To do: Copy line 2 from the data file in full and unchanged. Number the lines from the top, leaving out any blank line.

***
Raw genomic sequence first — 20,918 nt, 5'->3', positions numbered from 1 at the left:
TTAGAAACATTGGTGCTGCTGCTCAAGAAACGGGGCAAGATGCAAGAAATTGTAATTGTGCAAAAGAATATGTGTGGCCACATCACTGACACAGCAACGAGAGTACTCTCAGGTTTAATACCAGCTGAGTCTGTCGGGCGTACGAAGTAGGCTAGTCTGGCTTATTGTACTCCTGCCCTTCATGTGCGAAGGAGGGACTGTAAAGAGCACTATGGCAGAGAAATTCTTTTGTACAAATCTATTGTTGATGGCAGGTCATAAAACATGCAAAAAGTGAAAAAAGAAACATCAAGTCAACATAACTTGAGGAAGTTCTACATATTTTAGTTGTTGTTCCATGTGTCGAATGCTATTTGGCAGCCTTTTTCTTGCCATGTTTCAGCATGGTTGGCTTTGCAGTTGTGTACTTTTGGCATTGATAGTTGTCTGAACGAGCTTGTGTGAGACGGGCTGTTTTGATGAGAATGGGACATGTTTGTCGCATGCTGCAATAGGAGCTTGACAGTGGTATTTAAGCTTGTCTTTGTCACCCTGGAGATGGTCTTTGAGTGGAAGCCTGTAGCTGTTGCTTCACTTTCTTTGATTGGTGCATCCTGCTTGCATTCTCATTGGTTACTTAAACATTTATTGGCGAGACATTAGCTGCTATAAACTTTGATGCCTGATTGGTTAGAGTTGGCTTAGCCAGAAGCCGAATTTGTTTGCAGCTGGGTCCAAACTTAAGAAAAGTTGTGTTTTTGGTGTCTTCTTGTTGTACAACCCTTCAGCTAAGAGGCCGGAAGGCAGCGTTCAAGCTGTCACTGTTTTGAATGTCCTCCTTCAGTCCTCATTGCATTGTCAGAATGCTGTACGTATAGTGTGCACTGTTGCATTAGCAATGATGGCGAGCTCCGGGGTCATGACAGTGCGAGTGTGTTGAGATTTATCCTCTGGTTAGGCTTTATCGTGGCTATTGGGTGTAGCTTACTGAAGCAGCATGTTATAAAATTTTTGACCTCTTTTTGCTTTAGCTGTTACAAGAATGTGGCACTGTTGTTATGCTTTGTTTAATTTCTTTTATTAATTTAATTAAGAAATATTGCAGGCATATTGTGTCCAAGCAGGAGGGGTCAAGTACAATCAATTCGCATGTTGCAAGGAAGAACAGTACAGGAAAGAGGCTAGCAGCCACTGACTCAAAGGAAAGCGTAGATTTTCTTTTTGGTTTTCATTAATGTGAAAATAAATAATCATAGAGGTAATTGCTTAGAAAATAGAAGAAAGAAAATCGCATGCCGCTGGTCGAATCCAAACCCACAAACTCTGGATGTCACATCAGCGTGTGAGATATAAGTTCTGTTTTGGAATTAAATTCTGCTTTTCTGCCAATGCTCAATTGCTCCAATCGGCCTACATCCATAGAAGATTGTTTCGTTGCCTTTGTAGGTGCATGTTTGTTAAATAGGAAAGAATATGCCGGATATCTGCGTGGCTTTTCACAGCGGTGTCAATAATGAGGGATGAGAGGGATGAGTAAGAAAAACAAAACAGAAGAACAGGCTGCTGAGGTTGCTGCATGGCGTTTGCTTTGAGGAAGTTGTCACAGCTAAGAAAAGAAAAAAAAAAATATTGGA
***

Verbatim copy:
TTAGAAACATTGGTGCTGCTGCTCAAGAAACGGGGCAAGATGCAAGAAATTGTAATTGTGCAAAAGAATATGTGTGGCCACATCACTGACACAGCAACGAGAGTACTCTCAGGTTTAATACCAGCTGAGTCTGTCGGGCGTACGAAGTAGGCTAGTCTGGCTTATTGTACTCCTGCCCTTCATGTGCGAAGGAGGGACTGTAAAGAGCACTATGGCAGAGAAATTCTTTTGTACAAATCTATTGTTGATGGCAGGTCATAAAACATGCAAAAAGTGAAAAAAGAAACATCAAGTCAACATAACTTGAGGAAGTTCTACATATTTTAGTTGTTGTTCCATGTGTCGAATGCTATTTGGCAGCCTTTTTCTTGCCATGTTTCAGCATGGTTGGCTTTGCAGTTGTGTACTTTTGGCATTGATAGTTGTCTGAACGAGCTTGTGTGAGACGGGCTGTTTTGATGAGAATGGGACATGTTTGTCGCATGCTGCAATAGGAGCTTGACAGTGGTATTTAAGCTTGTCTTTGTCACCCTGGAGATGGTCTTTGAGTGGAAGCCTGTAGCTGTTGCTTCACTTTCTTTGATTGGTGCATCCTGCTTGCATTCTCATTGGTTACTTAAACATTTATTGGCGAGACATTAGCTGCTATAAACTTTGATGCCTGATTGGTTAGAGTTGGCTTAGCCAGAAGCCGAATTTGTTTGCAGCTGGGTCCAAACTTAAGAAAAGTTGTGTTTTTGGTGTCTTCTTGTTGTACAACCCTTCAGCTAAGAGGCCGGAAGGCAGCGTTCAAGCTGTCACTGTTTTGAATGTCCTCCTTCAGTCCTCATTGCATTGTCAGAATGCTGTACGTATAGTGTGCACTGTTGCATTAGCAATGATGGCGAGCTCCGGGGTCATGACAGTGCGAGTGTGTTGAGATTTATCCTCTGGTTAGGCTTTATCGTGGCTATTGGGTGTAGCTTACTGAAGCAGCATGTTATAAAATTTTTGACCTCTTTTTGCTTTAGCTGTTACAAGAATGTGGCACTGTTGTTATGCTTTGTTTAATTTCTTTTATTAATTTAATTAAGAAATATTGCAGGCATATTGTGTCCAAGCAGGAGGGGTCAAGTACAATCAATTCGCATGTTGCAAGGAAGAACAGTACAGGAAAGAGGCTAGCAGCCACTGACTCAAAGGAAAGCGTAGATTTTCTTTTTGGTTTTCATTAATGTGAAAATAAATAATCATAGAGGTAATTGCTTAGAAAATAGAAGAAAGAAAATCGCATGCCGCTGGTCGAATCCAAACCCACAAACTCTGGATGTCACATCAGCGTGTGAGATATAAGTTCTGTTTTGGAATTAAATTCTGCTTTTCTGCCAATGCTCAATTGCTCCAATCGGCCTACATCCATAGAAGATTGTTTCGTTGCCTTTGTAGGTGCATGTTTGTTAAATAGGAAAGAATATGCCGGATATCTGCGTGGCTTTTCACAGCGGTGTCAATAATGAGGGATGAGAGGGATGAGTAAGAAAAACAAAACAGAAGAACAGGCTGCTGAGGTTGCTGCATGGCGTTTGCTTTGAGGAAGTTGTCACAGCTAAGAAAAGAAAAAAAAAAATATTGGA